11 things you didn’t know about Colorado’s path to statehood

Every August 1, we celebrate the day President Ulysses S. Grant made Colorado a state in 1876.

As we look back on this day in history, we don’t want to lose sight of what a journey it was and how that journey fits into the larger story of our nation.

Here are some fun facts you may not know about how Colorado became a state.

1. Jefferson Territory, which would later become the State of Colorado, was established at the same time as Denver City. Initially proposed names for the territory included Colona, Osage, and Idaho.

2. Laws for the territory were created in 1859—enforcing them was another matter. When a poll tax of one dollar was levied, 600 miners signed a pledge to resist. As The Colorado Magazine author LeRoy R. Hafen put it, they “promised the collectors bullets instead of dollars.

3. In the 1860s there was a rivalry between the “Denver Ring” and the “Golden Gang,” both of whom wanted to be not only the capital of the territory but the centerpoint for railroad construction.

4. In the first attempt at statehood in 1864, proponents tried to keep costs low and set salaries at $1,000 for Secretary of State and $400 for Attorney General.

5. In 1865, conventions held to discuss statehood included the Republican and Democratic parties as well as a third party known as the Sand Creek Vindication party.

6. Population statistics were used to support arguments on both sides. At one point, advocates claimed there were 100,000 Coloradans while the opposition claimed there were only 30,000. Here are some official statistics from 1865, according to a couple pages of a document in our collection:


In this piece in our collection, several U.S. Congressmen discuss how population affects the ability to hold elections and to govern:


Beyond the numbers themselves, some viewed inhabitants (in particular miners) as “a roving and unsettled horde of adventurers, who have no settled homes there or elsewhere, and are there solely because the state of semi-barbarism prevalent in that wild country suits their vagrant habits.” Here is the full statement from a 1926 issue of The Colorado Magazine:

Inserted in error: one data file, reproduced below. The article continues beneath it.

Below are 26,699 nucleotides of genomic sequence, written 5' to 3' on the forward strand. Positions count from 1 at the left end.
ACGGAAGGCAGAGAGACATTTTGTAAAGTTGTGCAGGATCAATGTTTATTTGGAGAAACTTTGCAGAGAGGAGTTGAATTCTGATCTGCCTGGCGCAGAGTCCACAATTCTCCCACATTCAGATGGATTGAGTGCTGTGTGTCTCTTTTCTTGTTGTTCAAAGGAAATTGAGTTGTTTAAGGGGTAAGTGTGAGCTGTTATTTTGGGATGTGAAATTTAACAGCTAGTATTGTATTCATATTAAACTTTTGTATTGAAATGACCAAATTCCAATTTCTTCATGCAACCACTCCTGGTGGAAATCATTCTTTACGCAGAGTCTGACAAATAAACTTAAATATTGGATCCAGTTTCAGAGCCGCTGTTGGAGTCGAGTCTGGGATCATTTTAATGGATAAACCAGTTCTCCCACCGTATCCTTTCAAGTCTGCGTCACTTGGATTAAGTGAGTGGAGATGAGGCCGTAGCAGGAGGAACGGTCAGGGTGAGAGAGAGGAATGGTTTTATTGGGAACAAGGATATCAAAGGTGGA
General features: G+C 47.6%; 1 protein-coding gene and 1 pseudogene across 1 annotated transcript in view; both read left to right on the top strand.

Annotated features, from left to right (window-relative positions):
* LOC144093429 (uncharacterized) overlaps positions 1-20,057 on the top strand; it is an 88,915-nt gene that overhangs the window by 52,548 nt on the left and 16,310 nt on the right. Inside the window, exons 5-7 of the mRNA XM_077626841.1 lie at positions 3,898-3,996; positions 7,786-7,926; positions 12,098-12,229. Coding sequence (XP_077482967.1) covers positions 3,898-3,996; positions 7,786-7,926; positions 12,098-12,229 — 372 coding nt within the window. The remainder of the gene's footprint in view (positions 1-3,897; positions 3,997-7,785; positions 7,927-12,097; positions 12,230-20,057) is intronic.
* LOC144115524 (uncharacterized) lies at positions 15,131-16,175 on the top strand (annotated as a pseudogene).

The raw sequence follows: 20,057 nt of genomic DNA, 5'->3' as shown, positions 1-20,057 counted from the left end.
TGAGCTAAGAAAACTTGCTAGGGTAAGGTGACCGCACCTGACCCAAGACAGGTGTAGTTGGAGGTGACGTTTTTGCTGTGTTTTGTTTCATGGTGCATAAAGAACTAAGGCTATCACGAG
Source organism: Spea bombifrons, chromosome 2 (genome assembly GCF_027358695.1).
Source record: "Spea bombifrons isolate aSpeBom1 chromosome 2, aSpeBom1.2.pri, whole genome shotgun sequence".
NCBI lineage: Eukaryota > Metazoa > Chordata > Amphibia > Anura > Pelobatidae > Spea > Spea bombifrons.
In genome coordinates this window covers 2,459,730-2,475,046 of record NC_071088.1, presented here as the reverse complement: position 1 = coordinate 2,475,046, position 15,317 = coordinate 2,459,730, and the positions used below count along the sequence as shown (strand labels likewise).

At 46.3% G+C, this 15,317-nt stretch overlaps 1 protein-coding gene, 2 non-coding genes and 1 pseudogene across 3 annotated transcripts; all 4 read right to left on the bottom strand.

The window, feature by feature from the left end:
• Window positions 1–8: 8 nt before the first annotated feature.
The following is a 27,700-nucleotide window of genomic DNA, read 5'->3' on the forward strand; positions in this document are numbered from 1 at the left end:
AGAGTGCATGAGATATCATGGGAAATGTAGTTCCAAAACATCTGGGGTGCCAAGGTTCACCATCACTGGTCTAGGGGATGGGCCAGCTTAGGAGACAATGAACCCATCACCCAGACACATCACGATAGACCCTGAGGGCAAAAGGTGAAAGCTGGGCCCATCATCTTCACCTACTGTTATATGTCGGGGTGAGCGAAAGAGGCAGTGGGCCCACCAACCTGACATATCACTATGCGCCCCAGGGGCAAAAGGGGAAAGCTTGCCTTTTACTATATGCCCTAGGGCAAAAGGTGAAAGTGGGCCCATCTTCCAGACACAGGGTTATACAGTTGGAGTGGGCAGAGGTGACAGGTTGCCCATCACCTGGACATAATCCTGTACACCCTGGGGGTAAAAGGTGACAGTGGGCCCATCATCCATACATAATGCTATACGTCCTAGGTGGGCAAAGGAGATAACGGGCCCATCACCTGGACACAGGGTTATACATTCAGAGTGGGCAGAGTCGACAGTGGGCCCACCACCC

7. Suffrage for African Americans was a central issue throughout the process. In Colorado, it was overwhelmingly defeated, but when the bill went to Congress for a decision, some Easterners refused to pass it because of its exclusion. A later version ensured black suffrage. In this item in our collection, you can see how President Andrew Johnson addressed this issue when he rejected the bill in 1867.


8. Party politics also played a big role. Henry Teller, leader of the Golden faction of the Republican party, opposed statehood in part because he thought it would mean more Democrats in office. After Colorado entered the Union, he was elected to the Senate, where, in a strange turn of events, he also served as a Democratic senator—even helping the Democratic Party gain more power in Colorado. A handful of items in our collection recount how in 1868 he made certain statements that others claimed to be false and then tried to defend them, including the letter started below.


9. It affected national politics immediately. Indeed, Thomas Patterson, Colorado’s first Democratic territorial delegate to Congress, persuaded fellow Democrats to support statehood by arguing that it would increase their numbers. Shortly after statehood passed, the 1876 presidential election took place—one of the most disputed in history. It was widely felt that Coloradan votes had made the difference. Since Republicans ended up taking the Oval Office, the Democrats who’d voted for statehood were disappointed and Patterson was blamed.

10. The initial statehood celebration on July 4, 1876, was also the 100th birthday of the United States (that’s why Colorado’s the “Centennial State”). In Denver, there were parades culminating in a stunning total of 13 toasts. In Canon City, they celebrated by beating South Pueblo in a game of baseball.

11. The Colorado Constitution was written in three languages: English, Spanish, and German. This was due to the efforts of Casimiro Barela, a territorial legislator who was born in then-Mexico. Be sure to visit our Zoom In exhibit at the History Colorado Center to see the Constitution and Spanish and German copies at El Pueblo History Museum.


If you want to find more interesting tidbits about Colorado’s statehood, or anything else related to Colorado history, you can check out Colorado Heritage and/or view the collection items in this blog as well as many others through our Hart Research Library.

Don't forget to come celebrate with us this August 1st! Not only will we have free admission to all of our museums, but each will have its own way of honoring the occasion.